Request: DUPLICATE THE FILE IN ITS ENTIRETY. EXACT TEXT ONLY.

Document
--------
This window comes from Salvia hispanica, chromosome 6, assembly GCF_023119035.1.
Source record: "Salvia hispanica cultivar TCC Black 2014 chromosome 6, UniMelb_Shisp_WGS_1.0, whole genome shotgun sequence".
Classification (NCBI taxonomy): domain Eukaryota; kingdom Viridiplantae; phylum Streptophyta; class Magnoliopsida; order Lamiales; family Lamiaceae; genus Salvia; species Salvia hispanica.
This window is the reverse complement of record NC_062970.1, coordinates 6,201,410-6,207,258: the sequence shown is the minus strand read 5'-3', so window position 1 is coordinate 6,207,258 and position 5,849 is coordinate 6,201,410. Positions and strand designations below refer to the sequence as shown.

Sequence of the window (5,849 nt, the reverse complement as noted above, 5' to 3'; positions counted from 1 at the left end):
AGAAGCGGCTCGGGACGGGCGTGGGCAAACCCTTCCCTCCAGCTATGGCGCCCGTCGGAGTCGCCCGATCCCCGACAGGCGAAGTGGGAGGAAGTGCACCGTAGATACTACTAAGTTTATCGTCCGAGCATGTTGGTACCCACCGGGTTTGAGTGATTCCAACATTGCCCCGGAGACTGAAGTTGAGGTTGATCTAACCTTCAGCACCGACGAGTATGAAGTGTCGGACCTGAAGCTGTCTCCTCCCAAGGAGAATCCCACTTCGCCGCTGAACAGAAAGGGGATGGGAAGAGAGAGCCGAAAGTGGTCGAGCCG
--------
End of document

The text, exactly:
This window comes from Salvia hispanica, chromosome 6, assembly GCF_023119035.1.
Source record: "Salvia hispanica cultivar TCC Black 2014 chromosome 6, UniMelb_Shisp_WGS_1.0, whole genome shotgun sequence".
Classification (NCBI taxonomy): domain Eukaryota; kingdom Viridiplantae; phylum Streptophyta; class Magnoliopsida; order Lamiales; family Lamiaceae; genus Salvia; species Salvia hispanica.
This window is the reverse complement of record NC_062970.1, coordinates 6,201,410-6,207,258: the sequence shown is the minus strand read 5'-3', so window position 1 is coordinate 6,207,258 and position 5,849 is coordinate 6,201,410. Positions and strand designations below refer to the sequence as shown.

Sequence of the window (5,849 nt, the reverse complement as noted above, 5' to 3'; positions counted from 1 at the left end):
AGAAGCGGCTCGGGACGGGCGTGGGCAAACCCTTCCCTCCAGCTATGGCGCCCGTCGGAGTCGCCCGATCCCCGACAGGCGAAGTGGGAGGAAGTGCACCGTAGATACTACTAAGTTTATCGTCCGAGCATGTTGGTACCCACCGGGTTTGAGTGATTCCAACATTGCCCCGGAGACTGAAGTTGAGGTTGATCTAACCTTCAGCACCGACGAGTATGAAGTGTCGGACCTGAAGCTGTCTCCTCCCAAGGAGAATCCCACTTCGCCGCTGAACAGAAAGGGGATGGGAAGAGAGAGCCGAAAGTGGTCGAGCCG